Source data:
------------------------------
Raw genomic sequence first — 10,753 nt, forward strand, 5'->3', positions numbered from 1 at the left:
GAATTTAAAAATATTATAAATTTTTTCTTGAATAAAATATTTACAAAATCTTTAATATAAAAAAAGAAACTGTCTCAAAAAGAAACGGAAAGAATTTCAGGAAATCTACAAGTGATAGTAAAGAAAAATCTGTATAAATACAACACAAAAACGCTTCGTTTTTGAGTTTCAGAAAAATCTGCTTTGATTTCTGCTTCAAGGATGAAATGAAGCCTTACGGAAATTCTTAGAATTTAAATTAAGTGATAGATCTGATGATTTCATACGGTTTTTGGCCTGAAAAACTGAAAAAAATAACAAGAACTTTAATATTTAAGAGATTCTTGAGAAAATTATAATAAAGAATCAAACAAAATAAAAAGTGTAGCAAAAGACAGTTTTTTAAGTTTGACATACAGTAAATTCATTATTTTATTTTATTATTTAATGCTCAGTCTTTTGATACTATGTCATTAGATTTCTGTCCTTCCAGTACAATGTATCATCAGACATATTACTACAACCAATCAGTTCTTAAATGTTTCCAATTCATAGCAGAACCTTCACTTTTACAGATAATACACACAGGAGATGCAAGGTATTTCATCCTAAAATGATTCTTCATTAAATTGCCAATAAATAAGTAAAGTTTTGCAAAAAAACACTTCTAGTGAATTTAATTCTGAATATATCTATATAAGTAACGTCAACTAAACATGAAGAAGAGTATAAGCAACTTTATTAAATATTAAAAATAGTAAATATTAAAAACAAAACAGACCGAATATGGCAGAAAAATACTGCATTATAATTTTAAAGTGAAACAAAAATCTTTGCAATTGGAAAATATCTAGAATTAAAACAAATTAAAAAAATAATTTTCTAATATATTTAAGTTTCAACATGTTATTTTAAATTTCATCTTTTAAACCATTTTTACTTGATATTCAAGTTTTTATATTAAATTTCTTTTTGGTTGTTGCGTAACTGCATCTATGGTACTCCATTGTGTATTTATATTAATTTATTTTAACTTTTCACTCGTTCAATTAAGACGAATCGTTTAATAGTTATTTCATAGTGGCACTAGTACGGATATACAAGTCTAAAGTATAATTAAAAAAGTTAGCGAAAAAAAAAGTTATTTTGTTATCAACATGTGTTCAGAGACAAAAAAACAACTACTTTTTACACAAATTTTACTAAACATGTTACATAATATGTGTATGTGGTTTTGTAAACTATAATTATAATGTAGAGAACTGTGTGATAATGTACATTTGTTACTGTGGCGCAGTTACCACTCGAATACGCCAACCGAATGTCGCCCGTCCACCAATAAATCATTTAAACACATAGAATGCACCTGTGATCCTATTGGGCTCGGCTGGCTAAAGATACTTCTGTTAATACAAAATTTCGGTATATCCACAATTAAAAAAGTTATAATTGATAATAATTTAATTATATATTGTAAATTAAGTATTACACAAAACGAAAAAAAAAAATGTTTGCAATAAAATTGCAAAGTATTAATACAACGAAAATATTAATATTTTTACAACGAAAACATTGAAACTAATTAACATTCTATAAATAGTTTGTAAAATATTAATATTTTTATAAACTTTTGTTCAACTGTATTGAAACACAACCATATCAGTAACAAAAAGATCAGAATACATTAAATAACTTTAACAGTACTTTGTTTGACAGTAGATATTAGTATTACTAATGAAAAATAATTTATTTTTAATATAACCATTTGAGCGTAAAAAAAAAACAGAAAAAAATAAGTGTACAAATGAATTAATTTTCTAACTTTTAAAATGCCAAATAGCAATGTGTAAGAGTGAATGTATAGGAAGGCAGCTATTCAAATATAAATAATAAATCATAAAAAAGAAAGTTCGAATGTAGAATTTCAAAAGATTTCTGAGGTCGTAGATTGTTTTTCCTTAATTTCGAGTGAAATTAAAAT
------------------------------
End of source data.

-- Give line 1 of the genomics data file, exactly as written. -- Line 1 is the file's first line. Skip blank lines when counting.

Raw genomic sequence first — 10,753 nt, forward strand, 5'->3', positions numbered from 1 at the left: